Praneeth Gurumurthy, S.M., 2021
Anthony Kirincich, Advisor
Estimating turbulence in the marine-atmospheric boundary layer is critical to many industrial, commercial and scientific fields, but of particular importance to the wind energy industry. Turbulence in the atmospheric boundary layer is estimated within the wind energy industry as Turbulence Intensity (TI) and Turbulent Kinetic Energy (TKE). Traditional in-situ methods to measure turbulence are extremely difficult to deploy in the marine environment, resulting in dependence on Doppler lidars. Lidars have shown to reliably estimate the wind speed and atmospheric turbulence while being cost effective and easily deployable.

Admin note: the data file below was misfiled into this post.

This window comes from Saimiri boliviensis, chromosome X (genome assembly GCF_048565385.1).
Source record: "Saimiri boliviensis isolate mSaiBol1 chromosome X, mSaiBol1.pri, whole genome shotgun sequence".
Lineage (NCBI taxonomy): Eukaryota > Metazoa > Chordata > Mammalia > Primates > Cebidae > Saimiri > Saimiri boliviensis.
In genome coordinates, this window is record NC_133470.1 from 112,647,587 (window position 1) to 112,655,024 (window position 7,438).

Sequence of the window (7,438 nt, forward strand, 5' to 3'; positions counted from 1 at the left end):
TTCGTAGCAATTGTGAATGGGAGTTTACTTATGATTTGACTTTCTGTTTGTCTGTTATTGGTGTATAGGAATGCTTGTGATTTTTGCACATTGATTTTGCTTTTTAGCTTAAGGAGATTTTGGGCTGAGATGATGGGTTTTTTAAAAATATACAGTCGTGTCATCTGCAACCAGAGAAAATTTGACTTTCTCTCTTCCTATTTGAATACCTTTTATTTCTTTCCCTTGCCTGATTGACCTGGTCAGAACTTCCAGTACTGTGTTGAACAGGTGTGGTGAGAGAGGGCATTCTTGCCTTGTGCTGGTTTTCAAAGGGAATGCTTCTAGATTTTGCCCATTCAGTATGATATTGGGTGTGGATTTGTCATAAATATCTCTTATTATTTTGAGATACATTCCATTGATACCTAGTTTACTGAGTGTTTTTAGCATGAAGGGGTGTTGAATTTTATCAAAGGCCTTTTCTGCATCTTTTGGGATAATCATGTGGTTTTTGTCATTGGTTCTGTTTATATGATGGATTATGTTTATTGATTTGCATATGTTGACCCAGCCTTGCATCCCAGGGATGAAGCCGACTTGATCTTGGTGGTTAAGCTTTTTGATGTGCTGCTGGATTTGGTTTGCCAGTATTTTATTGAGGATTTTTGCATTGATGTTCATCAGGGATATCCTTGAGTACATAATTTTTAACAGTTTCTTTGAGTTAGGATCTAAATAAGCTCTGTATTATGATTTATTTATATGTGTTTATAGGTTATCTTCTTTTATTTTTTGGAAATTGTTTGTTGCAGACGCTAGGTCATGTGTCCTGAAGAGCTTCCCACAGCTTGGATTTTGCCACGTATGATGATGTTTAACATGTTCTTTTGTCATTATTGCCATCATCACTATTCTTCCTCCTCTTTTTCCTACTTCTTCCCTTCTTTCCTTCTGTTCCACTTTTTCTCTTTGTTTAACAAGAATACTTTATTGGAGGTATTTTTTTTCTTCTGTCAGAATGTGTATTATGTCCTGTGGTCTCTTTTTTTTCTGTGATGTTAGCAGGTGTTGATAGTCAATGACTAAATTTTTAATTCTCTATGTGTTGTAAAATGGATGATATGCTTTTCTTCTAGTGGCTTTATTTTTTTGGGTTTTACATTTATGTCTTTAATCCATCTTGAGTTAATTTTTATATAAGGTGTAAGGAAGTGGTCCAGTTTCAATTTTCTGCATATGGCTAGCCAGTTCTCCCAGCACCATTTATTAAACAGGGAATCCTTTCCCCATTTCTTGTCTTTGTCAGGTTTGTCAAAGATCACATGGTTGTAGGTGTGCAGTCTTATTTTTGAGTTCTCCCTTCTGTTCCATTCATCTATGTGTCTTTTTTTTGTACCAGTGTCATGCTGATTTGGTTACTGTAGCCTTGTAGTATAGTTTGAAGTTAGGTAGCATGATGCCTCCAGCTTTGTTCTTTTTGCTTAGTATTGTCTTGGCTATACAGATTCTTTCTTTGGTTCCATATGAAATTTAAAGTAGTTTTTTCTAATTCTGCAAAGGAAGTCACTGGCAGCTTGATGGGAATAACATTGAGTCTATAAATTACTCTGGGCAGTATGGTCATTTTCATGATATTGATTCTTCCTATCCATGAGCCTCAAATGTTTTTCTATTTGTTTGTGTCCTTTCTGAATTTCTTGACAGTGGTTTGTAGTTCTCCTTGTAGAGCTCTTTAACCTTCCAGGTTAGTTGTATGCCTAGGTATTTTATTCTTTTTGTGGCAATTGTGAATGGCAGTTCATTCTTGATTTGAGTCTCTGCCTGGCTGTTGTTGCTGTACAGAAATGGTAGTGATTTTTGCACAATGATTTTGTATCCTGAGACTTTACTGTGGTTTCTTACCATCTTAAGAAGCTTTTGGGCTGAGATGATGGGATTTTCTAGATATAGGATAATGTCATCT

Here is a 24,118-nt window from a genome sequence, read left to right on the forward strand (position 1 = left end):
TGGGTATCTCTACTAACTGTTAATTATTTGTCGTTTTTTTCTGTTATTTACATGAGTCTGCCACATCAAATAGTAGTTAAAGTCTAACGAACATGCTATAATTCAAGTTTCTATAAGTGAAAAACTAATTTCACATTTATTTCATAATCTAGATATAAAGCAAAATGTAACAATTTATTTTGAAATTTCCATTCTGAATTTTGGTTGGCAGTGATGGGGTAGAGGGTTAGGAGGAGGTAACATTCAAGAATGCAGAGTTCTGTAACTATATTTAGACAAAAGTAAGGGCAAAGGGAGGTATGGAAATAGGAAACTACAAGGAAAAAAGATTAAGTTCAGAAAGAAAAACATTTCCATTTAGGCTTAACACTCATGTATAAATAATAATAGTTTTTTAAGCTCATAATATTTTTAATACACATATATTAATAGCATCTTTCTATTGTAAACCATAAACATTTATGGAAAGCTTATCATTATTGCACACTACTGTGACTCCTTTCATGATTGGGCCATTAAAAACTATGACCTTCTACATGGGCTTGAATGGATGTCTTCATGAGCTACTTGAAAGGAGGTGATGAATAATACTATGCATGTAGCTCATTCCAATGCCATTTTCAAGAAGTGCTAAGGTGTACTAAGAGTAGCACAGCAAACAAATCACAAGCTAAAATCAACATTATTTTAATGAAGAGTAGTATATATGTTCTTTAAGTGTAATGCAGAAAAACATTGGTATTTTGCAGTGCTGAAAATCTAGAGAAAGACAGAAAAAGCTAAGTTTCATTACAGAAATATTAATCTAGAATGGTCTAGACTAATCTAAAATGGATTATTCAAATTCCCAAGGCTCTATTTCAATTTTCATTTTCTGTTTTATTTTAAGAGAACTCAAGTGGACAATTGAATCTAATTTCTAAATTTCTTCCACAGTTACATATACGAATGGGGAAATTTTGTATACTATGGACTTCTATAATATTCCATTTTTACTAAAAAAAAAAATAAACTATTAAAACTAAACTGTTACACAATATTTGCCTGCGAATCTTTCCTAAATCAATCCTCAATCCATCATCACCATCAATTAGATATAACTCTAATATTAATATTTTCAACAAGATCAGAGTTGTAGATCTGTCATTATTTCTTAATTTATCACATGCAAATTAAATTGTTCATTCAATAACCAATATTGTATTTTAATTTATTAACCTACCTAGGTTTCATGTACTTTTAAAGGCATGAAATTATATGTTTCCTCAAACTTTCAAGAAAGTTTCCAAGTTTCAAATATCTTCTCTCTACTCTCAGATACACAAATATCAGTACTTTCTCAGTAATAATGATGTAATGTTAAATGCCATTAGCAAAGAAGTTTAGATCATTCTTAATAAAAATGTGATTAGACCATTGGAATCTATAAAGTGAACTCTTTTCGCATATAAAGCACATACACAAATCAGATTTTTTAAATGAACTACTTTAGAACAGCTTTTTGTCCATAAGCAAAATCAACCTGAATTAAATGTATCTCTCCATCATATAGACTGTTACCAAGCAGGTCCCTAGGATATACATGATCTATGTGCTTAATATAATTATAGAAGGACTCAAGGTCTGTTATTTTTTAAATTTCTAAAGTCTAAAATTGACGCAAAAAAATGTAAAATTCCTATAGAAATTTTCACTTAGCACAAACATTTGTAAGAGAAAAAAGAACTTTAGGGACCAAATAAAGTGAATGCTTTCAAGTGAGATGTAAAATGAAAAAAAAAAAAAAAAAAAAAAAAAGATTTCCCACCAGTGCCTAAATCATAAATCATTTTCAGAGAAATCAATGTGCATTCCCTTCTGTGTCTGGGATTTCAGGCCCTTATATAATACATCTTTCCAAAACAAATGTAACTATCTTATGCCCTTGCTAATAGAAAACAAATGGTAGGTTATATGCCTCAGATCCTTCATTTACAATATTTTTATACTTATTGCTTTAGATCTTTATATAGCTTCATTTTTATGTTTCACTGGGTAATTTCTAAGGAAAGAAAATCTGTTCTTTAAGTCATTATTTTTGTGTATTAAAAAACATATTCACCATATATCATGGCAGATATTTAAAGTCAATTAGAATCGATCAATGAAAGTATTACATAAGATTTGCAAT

In this thesis, the ability of lidars to measure turbulence up to a height of 200 m above mean sea level in the marine-atmospheric boundary layer was tested. Lidar-based TI and TKE were estimated by three methods using observations from a highly validated lidar system. Convective periods were found to have higher turbulence at all the heights compared to stable conditions, while mean wind speed and shear were higher during stable conditions. During highly turbulent events, TKE increased more strongly with height. All the three lidar-based TKE methods tested corresponded closely to independent estimates, and differences between the methods were small relative to the temporal variability of TKE observed at the offshore site.